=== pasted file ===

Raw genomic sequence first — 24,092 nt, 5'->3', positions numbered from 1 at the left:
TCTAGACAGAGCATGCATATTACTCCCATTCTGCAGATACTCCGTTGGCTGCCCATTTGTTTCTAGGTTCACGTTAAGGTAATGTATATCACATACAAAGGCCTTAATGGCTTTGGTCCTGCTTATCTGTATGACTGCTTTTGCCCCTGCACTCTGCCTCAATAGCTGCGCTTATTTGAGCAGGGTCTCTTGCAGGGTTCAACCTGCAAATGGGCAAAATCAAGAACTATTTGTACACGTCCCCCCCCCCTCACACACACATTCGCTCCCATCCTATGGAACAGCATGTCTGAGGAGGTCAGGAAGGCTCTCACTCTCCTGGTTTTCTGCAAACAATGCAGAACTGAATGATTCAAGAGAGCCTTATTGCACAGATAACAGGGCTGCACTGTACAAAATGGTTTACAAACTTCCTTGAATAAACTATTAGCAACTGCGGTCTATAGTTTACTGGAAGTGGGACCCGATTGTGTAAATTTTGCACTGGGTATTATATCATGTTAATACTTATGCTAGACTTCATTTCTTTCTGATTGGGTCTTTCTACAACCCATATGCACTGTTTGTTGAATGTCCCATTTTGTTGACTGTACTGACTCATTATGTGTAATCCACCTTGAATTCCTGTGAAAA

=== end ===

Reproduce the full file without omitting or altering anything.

Raw genomic sequence first — 24,092 nt, 5'->3', positions numbered from 1 at the left:
TCTAGACAGAGCATGCATATTACTCCCATTCTGCAGATACTCCGTTGGCTGCCCATTTGTTTCTAGGTTCACGTTAAGGTAATGTATATCACATACAAAGGCCTTAATGGCTTTGGTCCTGCTTATCTGTATGACTGCTTTTGCCCCTGCACTCTGCCTCAATAGCTGCGCTTATTTGAGCAGGGTCTCTTGCAGGGTTCAACCTGCAAATGGGCAAAATCAAGAACTATTTGTACACGTCCCCCCCCCCTCACACACACATTCGCTCCCATCCTATGGAACAGCATGTCTGAGGAGGTCAGGAAGGCTCTCACTCTCCTGGTTTTCTGCAAACAATGCAGAACTGAATGATTCAAGAGAGCCTTATTGCACAGATAACAGGGCTGCACTGTACAAAATGGTTTACAAACTTCCTTGAATAAACTATTAGCAACTGCGGTCTATAGTTTACTGGAAGTGGGACCCGATTGTGTAAATTTTGCACTGGGTATTATATCATGTTAATACTTATGCTAGACTTCATTTCTTTCTGATTGGGTCTTTCTACAACCCATATGCACTGTTTGTTGAATGTCCCATTTTGTTGACTGTACTGACTCATTATGTGTAATCCACCTTGAATTCCTGTGAAAA